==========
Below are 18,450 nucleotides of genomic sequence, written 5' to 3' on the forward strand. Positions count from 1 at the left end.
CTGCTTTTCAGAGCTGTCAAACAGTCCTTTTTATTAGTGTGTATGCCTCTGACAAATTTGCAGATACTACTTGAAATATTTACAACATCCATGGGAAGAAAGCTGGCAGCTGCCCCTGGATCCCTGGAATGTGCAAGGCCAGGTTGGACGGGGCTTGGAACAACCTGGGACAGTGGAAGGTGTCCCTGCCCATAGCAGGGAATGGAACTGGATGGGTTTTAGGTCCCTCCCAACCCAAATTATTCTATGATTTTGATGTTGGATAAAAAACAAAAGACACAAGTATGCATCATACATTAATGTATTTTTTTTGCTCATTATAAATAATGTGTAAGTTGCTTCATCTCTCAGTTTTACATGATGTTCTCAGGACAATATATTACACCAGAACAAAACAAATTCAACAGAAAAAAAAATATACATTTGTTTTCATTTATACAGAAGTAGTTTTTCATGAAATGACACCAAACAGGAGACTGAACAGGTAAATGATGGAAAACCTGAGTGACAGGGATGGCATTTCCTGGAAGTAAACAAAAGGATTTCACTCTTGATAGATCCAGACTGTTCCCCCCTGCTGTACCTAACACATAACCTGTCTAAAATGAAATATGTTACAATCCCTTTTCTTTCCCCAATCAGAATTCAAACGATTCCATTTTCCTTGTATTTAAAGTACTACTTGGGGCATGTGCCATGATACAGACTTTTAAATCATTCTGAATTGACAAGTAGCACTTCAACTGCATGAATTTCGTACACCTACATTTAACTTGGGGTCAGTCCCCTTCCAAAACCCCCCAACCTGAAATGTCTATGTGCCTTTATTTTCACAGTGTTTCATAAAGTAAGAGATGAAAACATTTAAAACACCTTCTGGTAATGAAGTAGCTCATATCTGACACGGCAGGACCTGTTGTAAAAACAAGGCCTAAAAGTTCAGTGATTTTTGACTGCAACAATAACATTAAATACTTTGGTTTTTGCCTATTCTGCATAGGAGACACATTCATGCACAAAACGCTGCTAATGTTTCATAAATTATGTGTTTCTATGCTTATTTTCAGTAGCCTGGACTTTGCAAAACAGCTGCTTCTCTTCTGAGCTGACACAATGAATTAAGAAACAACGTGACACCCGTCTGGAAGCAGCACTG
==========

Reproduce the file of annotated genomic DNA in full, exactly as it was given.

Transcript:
Below are 18,450 nucleotides of genomic sequence, written 5' to 3' on the forward strand. Positions count from 1 at the left end.
CTGCTTTTCAGAGCTGTCAAACAGTCCTTTTTATTAGTGTGTATGCCTCTGACAAATTTGCAGATACTACTTGAAATATTTACAACATCCATGGGAAGAAAGCTGGCAGCTGCCCCTGGATCCCTGGAATGTGCAAGGCCAGGTTGGACGGGGCTTGGAACAACCTGGGACAGTGGAAGGTGTCCCTGCCCATAGCAGGGAATGGAACTGGATGGGTTTTAGGTCCCTCCCAACCCAAATTATTCTATGATTTTGATGTTGGATAAAAAACAAAAGACACAAGTATGCATCATACATTAATGTATTTTTTTTGCTCATTATAAATAATGTGTAAGTTGCTTCATCTCTCAGTTTTACATGATGTTCTCAGGACAATATATTACACCAGAACAAAACAAATTCAACAGAAAAAAAAATATACATTTGTTTTCATTTATACAGAAGTAGTTTTTCATGAAATGACACCAAACAGGAGACTGAACAGGTAAATGATGGAAAACCTGAGTGACAGGGATGGCATTTCCTGGAAGTAAACAAAAGGATTTCACTCTTGATAGATCCAGACTGTTCCCCCCTGCTGTACCTAACACATAACCTGTCTAAAATGAAATATGTTACAATCCCTTTTCTTTCCCCAATCAGAATTCAAACGATTCCATTTTCCTTGTATTTAAAGTACTACTTGGGGCATGTGCCATGATACAGACTTTTAAATCATTCTGAATTGACAAGTAGCACTTCAACTGCATGAATTTCGTACACCTACATTTAACTTGGGGTCAGTCCCCTTCCAAAACCCCCCAACCTGAAATGTCTATGTGCCTTTATTTTCACAGTGTTTCATAAAGTAAGAGATGAAAACATTTAAAACACCTTCTGGTAATGAAGTAGCTCATATCTGACACGGCAGGACCTGTTGTAAAAACAAGGCCTAAAAGTTCAGTGATTTTTGACTGCAACAATAACATTAAATACTTTGGTTTTTGCCTATTCTGCATAGGAGACACATTCATGCACAAAACGCTGCTAATGTTTCATAAATTATGTGTTTCTATGCTTATTTTCAGTAGCCTGGACTTTGCAAAACAGCTGCTTCTCTTCTGAGCTGACACAATGAATTAAGAAACAACGTGACACCCGTCTGGAAGCAGCACTG